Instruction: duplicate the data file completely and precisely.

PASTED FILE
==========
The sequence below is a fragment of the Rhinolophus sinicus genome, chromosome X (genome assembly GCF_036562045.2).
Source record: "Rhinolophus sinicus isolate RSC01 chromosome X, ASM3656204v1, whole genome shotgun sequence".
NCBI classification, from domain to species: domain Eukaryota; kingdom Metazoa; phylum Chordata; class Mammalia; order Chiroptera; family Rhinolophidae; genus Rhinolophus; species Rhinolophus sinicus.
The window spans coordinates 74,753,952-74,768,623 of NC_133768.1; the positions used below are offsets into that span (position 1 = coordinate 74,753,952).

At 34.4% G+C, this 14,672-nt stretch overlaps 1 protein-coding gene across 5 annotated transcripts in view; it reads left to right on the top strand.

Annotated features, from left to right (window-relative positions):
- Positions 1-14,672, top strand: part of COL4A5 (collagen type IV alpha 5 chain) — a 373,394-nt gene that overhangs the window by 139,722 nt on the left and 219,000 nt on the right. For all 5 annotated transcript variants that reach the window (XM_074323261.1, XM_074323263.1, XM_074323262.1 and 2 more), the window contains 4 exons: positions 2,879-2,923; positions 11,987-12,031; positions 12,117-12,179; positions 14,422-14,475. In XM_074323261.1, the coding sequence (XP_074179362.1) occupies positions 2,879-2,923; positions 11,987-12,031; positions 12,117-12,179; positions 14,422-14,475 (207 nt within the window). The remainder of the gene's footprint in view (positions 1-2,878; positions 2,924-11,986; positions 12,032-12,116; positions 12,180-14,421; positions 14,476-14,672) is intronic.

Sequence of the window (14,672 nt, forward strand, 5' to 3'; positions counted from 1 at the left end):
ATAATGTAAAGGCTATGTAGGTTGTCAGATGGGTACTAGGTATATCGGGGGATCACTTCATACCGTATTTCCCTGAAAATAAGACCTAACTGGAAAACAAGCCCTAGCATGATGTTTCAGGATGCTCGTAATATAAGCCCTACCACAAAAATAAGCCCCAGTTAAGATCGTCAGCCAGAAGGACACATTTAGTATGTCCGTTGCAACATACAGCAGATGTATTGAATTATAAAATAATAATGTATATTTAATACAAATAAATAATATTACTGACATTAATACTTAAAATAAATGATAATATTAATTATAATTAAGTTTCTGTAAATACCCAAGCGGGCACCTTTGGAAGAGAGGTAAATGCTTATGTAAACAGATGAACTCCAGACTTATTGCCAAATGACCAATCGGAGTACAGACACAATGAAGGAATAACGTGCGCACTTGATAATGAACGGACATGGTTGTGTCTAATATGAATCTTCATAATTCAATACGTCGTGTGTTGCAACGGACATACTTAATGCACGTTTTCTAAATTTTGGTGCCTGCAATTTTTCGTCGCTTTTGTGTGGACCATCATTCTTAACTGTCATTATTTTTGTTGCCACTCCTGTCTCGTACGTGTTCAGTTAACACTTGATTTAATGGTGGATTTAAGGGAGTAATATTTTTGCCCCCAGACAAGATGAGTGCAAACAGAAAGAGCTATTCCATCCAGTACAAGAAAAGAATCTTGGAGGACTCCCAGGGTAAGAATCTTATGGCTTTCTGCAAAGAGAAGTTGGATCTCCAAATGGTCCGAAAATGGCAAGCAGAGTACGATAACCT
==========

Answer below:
The sequence below is a fragment of the Rhinolophus sinicus genome, chromosome X (genome assembly GCF_036562045.2).
Source record: "Rhinolophus sinicus isolate RSC01 chromosome X, ASM3656204v1, whole genome shotgun sequence".
NCBI classification, from domain to species: domain Eukaryota; kingdom Metazoa; phylum Chordata; class Mammalia; order Chiroptera; family Rhinolophidae; genus Rhinolophus; species Rhinolophus sinicus.
The window spans coordinates 74,753,952-74,768,623 of NC_133768.1; the positions used below are offsets into that span (position 1 = coordinate 74,753,952).

At 34.4% G+C, this 14,672-nt stretch overlaps 1 protein-coding gene across 5 annotated transcripts in view; it reads left to right on the top strand.

Annotated features, from left to right (window-relative positions):
- Positions 1-14,672, top strand: part of COL4A5 (collagen type IV alpha 5 chain) — a 373,394-nt gene that overhangs the window by 139,722 nt on the left and 219,000 nt on the right. For all 5 annotated transcript variants that reach the window (XM_074323261.1, XM_074323263.1, XM_074323262.1 and 2 more), the window contains 4 exons: positions 2,879-2,923; positions 11,987-12,031; positions 12,117-12,179; positions 14,422-14,475. In XM_074323261.1, the coding sequence (XP_074179362.1) occupies positions 2,879-2,923; positions 11,987-12,031; positions 12,117-12,179; positions 14,422-14,475 (207 nt within the window). The remainder of the gene's footprint in view (positions 1-2,878; positions 2,924-11,986; positions 12,032-12,116; positions 12,180-14,421; positions 14,476-14,672) is intronic.

Sequence of the window (14,672 nt, forward strand, 5' to 3'; positions counted from 1 at the left end):
ATAATGTAAAGGCTATGTAGGTTGTCAGATGGGTACTAGGTATATCGGGGGATCACTTCATACCGTATTTCCCTGAAAATAAGACCTAACTGGAAAACAAGCCCTAGCATGATGTTTCAGGATGCTCGTAATATAAGCCCTACCACAAAAATAAGCCCCAGTTAAGATCGTCAGCCAGAAGGACACATTTAGTATGTCCGTTGCAACATACAGCAGATGTATTGAATTATAAAATAATAATGTATATTTAATACAAATAAATAATATTACTGACATTAATACTTAAAATAAATGATAATATTAATTATAATTAAGTTTCTGTAAATACCCAAGCGGGCACCTTTGGAAGAGAGGTAAATGCTTATGTAAACAGATGAACTCCAGACTTATTGCCAAATGACCAATCGGAGTACAGACACAATGAAGGAATAACGTGCGCACTTGATAATGAACGGACATGGTTGTGTCTAATATGAATCTTCATAATTCAATACGTCGTGTGTTGCAACGGACATACTTAATGCACGTTTTCTAAATTTTGGTGCCTGCAATTTTTCGTCGCTTTTGTGTGGACCATCATTCTTAACTGTCATTATTTTTGTTGCCACTCCTGTCTCGTACGTGTTCAGTTAACACTTGATTTAATGGTGGATTTAAGGGAGTAATATTTTTGCCCCCAGACAAGATGAGTGCAAACAGAAAGAGCTATTCCATCCAGTACAAGAAAAGAATCTTGGAGGACTCCCAGGGTAAGAATCTTATGGCTTTCTGCAAAGAGAAGTTGGATCTCCAAATGGTCCGAAAATGGCAAGCAGAGTACGATAACCT